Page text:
There were no sounders or electric motors on our boat in those early days and it was not uncommon to see us pulled up on a bank doing a spark plug change after many slow trolling hours!
Everyone trolled for flatties back in these early years and this led to the development of the Lively Lures Micro Mullet by Alan Dolan and the Pig Lures by Shane Gartner. We would hate to think how many flatties these lures have accounted for over the years. Both these great lure makers have both become good mates of ours after meeting them at Flathead Classics in those early years.
A major swing in the flathead fishing technique came when David Green’s team tried using a soft plastic called a Renosky shad. These were being used to catch barra in the Northern Territory and they thought they might work on flatties. And work they did! The flatties loved them and green was their favourite colour.
There soon became a worldwide shortage of green Renosky shads as the word spread amongst the flathead fishing fraternity. When the supply of these green lures dried up we found that you could dye the other coloured Renosky’s with green scent to produce that holy-grail lure again. As a result of this supply shortage, other soft plastics were tried and proved to also be a success.
The floodgates had been opened and most competitors started fitting electric motors to their boats and caught all their flatties casting plastics. A small number of dedicated teams continued to troll for their flathead with continued success. The trends have continued to change and develop over the years with most teams now sporting a supply of trolling lures, soft plastics and vibes, both soft and hard.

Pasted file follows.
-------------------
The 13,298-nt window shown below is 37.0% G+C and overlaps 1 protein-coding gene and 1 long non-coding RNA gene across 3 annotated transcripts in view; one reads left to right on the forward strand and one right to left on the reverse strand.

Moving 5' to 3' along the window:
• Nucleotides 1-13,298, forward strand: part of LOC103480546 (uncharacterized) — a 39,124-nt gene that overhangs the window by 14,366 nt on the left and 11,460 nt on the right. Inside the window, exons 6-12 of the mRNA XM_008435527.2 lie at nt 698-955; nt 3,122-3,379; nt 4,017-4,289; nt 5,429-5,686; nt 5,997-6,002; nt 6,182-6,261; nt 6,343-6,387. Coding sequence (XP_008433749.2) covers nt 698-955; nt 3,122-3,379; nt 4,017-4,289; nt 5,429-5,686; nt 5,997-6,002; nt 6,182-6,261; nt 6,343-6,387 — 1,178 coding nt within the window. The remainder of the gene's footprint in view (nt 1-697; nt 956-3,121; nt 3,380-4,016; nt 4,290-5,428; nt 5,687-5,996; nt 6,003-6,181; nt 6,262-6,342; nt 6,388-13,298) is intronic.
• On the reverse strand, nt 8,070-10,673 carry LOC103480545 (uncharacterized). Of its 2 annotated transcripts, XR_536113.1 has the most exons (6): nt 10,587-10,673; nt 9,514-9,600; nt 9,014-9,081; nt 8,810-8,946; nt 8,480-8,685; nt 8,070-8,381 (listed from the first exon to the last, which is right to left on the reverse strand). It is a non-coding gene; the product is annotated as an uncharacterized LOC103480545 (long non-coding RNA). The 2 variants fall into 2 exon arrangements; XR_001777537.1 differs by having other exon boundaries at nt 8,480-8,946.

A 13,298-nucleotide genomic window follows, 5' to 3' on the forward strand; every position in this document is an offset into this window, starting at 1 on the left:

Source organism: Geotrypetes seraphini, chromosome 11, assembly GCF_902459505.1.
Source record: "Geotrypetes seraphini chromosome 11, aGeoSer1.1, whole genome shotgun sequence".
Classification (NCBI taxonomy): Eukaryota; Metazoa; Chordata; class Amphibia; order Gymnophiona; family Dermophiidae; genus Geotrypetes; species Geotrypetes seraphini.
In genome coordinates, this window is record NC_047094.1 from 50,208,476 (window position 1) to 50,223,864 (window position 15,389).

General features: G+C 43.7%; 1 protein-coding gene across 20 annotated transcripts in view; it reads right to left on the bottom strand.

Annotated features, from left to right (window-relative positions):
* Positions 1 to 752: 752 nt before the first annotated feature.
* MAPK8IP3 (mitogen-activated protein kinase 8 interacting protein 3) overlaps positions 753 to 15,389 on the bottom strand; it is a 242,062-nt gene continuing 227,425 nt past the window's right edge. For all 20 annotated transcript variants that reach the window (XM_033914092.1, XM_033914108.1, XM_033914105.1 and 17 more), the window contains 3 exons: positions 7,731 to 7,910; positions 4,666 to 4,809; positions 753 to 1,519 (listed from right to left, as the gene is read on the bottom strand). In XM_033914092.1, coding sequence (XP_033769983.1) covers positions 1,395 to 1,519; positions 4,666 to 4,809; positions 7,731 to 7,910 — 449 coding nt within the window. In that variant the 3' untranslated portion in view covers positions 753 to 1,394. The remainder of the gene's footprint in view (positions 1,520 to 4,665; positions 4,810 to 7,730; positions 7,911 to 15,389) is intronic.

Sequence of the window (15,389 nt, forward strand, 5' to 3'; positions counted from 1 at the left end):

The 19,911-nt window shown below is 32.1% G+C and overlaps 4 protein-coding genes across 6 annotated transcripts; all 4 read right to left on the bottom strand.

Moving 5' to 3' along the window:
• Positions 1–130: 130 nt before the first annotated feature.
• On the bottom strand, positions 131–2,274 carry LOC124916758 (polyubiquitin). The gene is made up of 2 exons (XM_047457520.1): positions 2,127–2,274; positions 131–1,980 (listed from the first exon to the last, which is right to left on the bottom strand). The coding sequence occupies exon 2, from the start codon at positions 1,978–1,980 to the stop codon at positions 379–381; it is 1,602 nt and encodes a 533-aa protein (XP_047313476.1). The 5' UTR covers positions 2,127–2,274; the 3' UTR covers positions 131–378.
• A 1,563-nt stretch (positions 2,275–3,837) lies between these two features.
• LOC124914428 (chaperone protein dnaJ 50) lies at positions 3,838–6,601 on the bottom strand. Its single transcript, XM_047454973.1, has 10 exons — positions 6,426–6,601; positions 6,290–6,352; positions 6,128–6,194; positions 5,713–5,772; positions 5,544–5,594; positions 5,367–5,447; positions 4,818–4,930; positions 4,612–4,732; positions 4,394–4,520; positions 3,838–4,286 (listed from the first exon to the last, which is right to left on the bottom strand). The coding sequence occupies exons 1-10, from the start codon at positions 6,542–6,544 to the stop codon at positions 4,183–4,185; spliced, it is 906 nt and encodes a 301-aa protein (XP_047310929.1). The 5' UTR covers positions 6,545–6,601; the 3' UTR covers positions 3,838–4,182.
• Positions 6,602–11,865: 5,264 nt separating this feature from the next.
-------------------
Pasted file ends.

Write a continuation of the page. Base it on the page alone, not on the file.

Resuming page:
Another major change over the years has been in the rods, reels and line used by competitors. I don’t think you will find an angler in the Classic using monofilament line on their reels these days wherein the early year this was the norm. As rod builders, we have developed a passion for trying to design and build the “perfect” flattie rod. Hopefully, we will never see this happen as it would mean R and D has stopped in our tackle industry.
The weather has also been a major factor in the Flathead Classic over the years, with Mother Nature usually saving a few days of savage conditions to test competitor’s skill and patience. There have been very few years where we have been served with 3 days of perfect weather, but let’s hope 2018 is one of those years!
Ben and I would like to thank the Flathead Classic Committee for your tireless dedication and hard work to stage such a successful event. We would also like to welcome all competitors both new and past participants to this year’s competition. We are sure you will enjoy both the fishing and mateship you will enjoy during this, the 25th Annual Flathead Classic.